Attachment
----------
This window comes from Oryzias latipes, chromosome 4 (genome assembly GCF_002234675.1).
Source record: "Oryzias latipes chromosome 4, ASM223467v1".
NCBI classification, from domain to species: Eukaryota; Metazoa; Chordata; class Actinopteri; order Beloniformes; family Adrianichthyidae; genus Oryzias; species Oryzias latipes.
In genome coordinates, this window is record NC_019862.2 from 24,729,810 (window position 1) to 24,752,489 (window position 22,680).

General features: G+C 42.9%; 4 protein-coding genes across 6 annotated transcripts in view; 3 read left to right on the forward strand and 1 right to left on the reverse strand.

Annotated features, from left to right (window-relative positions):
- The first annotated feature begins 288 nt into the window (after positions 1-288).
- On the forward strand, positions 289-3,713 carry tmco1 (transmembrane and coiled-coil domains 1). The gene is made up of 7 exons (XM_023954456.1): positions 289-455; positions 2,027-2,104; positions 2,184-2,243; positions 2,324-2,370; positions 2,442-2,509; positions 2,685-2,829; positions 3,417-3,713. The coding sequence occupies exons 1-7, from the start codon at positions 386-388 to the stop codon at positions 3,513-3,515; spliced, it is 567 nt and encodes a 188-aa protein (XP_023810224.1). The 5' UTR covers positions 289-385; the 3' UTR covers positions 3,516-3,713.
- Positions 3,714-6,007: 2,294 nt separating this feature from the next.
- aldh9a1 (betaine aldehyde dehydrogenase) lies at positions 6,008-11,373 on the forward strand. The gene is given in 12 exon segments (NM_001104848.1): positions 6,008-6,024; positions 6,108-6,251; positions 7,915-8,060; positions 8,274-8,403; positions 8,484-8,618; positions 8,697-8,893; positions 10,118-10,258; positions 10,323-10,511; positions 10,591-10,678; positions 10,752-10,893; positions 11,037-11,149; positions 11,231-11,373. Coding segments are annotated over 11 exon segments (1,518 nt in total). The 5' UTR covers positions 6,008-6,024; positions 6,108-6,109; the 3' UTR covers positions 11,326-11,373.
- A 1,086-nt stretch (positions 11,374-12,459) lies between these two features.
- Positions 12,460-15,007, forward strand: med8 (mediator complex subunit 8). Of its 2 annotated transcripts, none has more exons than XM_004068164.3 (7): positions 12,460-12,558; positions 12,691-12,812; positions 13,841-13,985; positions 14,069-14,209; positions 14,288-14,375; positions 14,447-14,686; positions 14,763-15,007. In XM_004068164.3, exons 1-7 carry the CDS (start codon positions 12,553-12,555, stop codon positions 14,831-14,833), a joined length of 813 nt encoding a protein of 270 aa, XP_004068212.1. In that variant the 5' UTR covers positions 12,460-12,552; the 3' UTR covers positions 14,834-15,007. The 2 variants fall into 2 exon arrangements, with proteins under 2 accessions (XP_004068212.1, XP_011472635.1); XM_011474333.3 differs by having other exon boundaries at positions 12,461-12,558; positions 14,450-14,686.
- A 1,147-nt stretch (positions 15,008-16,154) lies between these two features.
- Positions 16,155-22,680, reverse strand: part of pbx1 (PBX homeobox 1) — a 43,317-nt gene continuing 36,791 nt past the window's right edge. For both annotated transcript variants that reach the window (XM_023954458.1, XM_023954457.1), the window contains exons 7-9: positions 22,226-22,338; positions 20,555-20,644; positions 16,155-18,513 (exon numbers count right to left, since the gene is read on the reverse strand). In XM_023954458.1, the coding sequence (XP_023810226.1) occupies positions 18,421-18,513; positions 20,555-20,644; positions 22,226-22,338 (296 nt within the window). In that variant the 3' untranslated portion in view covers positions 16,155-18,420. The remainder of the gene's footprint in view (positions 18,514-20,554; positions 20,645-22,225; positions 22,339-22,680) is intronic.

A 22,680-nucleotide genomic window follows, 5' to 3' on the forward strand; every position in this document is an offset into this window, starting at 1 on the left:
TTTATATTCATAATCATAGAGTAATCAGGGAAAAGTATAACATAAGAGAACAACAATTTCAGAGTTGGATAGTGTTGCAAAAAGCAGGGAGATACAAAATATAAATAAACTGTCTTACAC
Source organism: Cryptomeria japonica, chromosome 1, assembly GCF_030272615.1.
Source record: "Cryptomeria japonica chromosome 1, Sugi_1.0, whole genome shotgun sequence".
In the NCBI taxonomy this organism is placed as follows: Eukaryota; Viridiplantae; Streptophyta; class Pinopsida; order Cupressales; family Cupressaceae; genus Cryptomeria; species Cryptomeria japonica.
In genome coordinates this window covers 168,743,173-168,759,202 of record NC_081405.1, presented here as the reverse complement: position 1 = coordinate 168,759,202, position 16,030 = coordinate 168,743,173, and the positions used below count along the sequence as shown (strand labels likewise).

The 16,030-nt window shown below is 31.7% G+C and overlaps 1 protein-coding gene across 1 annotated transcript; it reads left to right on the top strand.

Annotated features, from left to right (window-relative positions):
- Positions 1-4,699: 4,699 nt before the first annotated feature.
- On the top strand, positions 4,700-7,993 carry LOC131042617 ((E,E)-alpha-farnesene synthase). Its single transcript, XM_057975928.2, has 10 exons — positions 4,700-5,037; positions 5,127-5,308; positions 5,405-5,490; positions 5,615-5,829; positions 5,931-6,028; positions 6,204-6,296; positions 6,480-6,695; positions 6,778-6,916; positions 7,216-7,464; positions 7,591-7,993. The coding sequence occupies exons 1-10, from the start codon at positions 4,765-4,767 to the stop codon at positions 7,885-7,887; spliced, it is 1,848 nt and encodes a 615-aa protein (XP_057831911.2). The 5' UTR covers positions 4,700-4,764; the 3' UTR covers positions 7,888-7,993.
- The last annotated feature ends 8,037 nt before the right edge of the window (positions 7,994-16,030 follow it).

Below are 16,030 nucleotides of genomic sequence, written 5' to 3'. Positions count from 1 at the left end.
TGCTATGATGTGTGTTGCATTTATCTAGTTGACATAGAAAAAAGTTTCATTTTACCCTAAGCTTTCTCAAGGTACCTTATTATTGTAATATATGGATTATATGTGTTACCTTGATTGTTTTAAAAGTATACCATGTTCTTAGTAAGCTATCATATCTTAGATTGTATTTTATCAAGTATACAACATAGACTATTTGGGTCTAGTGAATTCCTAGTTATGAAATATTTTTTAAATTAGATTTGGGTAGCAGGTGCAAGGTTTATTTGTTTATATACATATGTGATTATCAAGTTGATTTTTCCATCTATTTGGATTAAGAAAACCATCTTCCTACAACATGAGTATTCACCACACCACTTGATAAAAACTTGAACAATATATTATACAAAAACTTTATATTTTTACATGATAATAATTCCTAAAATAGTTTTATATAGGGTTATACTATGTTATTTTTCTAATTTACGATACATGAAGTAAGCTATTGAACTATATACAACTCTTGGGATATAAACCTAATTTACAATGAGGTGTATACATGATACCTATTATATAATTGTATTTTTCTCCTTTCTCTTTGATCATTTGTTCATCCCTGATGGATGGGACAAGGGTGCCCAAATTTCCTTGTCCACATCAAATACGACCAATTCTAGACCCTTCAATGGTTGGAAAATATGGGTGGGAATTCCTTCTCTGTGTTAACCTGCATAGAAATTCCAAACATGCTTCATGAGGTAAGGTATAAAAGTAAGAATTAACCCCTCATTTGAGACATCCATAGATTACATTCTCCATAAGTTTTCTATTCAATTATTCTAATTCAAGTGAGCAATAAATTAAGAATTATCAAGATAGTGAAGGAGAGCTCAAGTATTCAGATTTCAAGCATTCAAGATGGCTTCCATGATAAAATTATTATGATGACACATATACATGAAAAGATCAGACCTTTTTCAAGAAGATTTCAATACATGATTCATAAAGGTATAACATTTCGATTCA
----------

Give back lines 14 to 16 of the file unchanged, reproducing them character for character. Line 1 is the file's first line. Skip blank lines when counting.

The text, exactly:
- Positions 16,155-22,680, reverse strand: part of pbx1 (PBX homeobox 1) — a 43,317-nt gene continuing 36,791 nt past the window's right edge. For both annotated transcript variants that reach the window (XM_023954458.1, XM_023954457.1), the window contains exons 7-9: positions 22,226-22,338; positions 20,555-20,644; positions 16,155-18,513 (exon numbers count right to left, since the gene is read on the reverse strand). In XM_023954458.1, the coding sequence (XP_023810226.1) occupies positions 18,421-18,513; positions 20,555-20,644; positions 22,226-22,338 (296 nt within the window). In that variant the 3' untranslated portion in view covers positions 16,155-18,420. The remainder of the gene's footprint in view (positions 18,514-20,554; positions 20,645-22,225; positions 22,339-22,680) is intronic.

A 22,680-nucleotide genomic window follows, 5' to 3' on the forward strand; every position in this document is an offset into this window, starting at 1 on the left:
TTTATATTCATAATCATAGAGTAATCAGGGAAAAGTATAACATAAGAGAACAACAATTTCAGAGTTGGATAGTGTTGCAAAAAGCAGGGAGATACAAAATATAAATAAACTGTCTTACAC